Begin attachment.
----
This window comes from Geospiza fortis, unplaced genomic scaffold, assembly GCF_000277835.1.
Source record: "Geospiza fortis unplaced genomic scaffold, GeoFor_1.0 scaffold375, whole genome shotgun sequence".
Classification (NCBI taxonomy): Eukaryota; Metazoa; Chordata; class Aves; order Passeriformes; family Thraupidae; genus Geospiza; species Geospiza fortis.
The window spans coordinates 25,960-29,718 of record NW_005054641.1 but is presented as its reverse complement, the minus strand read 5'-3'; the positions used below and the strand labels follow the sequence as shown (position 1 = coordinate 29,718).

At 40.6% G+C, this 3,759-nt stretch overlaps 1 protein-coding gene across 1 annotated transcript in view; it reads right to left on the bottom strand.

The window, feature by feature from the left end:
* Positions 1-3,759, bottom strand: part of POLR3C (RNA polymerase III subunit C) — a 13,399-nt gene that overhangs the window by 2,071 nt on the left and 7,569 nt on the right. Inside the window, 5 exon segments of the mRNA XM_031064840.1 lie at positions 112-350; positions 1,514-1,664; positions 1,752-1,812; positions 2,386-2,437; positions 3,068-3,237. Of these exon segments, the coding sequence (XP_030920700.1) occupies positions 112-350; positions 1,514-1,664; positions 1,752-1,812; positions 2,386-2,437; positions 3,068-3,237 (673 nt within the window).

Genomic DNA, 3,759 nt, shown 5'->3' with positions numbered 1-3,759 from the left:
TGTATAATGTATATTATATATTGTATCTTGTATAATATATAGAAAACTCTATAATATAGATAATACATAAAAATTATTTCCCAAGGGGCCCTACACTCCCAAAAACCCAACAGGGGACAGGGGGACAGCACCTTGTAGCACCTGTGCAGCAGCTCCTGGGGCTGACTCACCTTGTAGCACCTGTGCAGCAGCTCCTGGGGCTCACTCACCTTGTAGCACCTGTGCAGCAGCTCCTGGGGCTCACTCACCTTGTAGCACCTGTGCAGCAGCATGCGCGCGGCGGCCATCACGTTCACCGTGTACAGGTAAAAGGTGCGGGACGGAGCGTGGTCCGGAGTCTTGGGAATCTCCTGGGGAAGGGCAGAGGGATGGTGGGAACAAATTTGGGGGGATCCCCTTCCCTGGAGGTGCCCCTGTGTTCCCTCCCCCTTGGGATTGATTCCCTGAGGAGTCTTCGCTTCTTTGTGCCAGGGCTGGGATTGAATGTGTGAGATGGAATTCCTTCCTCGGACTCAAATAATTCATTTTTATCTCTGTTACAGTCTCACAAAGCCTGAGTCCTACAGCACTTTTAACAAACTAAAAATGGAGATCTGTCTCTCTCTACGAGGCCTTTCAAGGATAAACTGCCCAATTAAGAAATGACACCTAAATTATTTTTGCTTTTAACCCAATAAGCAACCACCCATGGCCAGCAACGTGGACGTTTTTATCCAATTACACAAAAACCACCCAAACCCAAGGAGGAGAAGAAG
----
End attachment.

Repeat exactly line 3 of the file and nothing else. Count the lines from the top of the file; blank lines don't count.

Classification (NCBI taxonomy): Eukaryota; Metazoa; Chordata; class Aves; order Passeriformes; family Thraupidae; genus Geospiza; species Geospiza fortis.